Friday, July 07, 2017

Can we *please* stop asking if Jews are white?: a ten trillionth blog-attempt at explaining anti-Semitism

Missed a whole lot of news cycles due to the move, but it seems the question of whether (pale-skinned, usually but not exclusively Ashkenazi) Jews are white has stuck around. Yes, I was weighing in on this before it was... not cool exactly, but you know what I mean. (It's in the book. It's in the WWPD archives. It's in the dissertation. It was, prior to this, already the subject of plenty of attention, scholarly and otherwise, from others.) For that reason, I feel a bit done with the topic. But... I'm not thrilled with how it's getting explained, nor with how I've previously explained it. So, here goes:

It's understood, on the left, that there are various axes of oppression. Yes, they intersect, but trying to superimpose one axis onto another doesn't work. That is: to understand sexism, you don't ask whether women - all women, as women - are disabled. To understand homophobia, you don't ask whether gay people - all gay people, as gay people - are women. You have to look at each form of discrimination in its own terms. Not in isolation - some women are disabled, some gay people are women, and this impacts how they experience sexism and homophobia, respectively - but in its own terms. By which I mean: It's not necessary to claim that sexism exists solely and primarily as a form of some other type of discrimination in order to believe that sexism is real and really a problem.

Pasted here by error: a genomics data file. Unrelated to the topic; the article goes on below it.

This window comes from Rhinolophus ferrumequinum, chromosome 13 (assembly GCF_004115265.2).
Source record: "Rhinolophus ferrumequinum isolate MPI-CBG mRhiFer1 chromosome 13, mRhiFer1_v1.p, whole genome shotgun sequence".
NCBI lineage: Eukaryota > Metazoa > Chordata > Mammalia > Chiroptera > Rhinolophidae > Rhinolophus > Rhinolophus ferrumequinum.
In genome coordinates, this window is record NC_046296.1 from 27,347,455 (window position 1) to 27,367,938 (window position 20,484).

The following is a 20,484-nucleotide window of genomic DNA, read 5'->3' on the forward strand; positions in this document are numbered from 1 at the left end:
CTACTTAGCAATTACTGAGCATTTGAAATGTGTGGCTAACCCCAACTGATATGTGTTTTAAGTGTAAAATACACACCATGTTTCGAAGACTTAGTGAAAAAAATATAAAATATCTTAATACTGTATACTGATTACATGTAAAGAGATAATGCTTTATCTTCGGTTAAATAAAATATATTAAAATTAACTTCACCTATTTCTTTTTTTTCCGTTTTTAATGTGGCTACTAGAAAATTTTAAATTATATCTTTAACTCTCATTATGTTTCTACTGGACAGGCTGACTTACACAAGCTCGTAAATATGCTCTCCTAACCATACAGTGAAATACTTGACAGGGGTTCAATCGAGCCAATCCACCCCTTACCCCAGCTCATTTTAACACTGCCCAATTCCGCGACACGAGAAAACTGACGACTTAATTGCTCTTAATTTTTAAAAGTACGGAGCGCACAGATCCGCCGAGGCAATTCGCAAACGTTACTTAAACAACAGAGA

So. To speak of Jewish difference as a question of whether Jews - all Jews - are "of color" is to make an analogy. It's to insist upon an analogy. To do so is to be left with two answers: Either we're people of color, and therefore oppression against us counts, or we're white, so any claims we make of being oppressed - certainly in cases where the oppressors are themselves people of color - fall under the old "reverse racism" rubric, which is to say, don't count. Or maybe there will be some middle-ground position, where Jews wind up classified as not quite white. More nuance, same terms.

All these possibilities fail to get at the truth, which is that most American Jews are white, and anti-Semitism exists. Yes, there's such a thing as racial anti-Semitism, which overlaps in some ways with the racism that exists against people of color. (See also: Islamophobia, which ostensibly isn't racism, but which has a tendency to impact even secular people of Muslim heritage, or those of other faiths who are perceived of as Muslim.) But anti-Semitism can't be understood simply as bias against groups according to their relative non-resemblance to Scandinavians. Anti-Semitism is not now and has never been about Jewish non-whiteness, not-quite-whiteness, or even, as a 19th century European would have put it, Jews' "Orientalness." It's about Jewish Jewishness.

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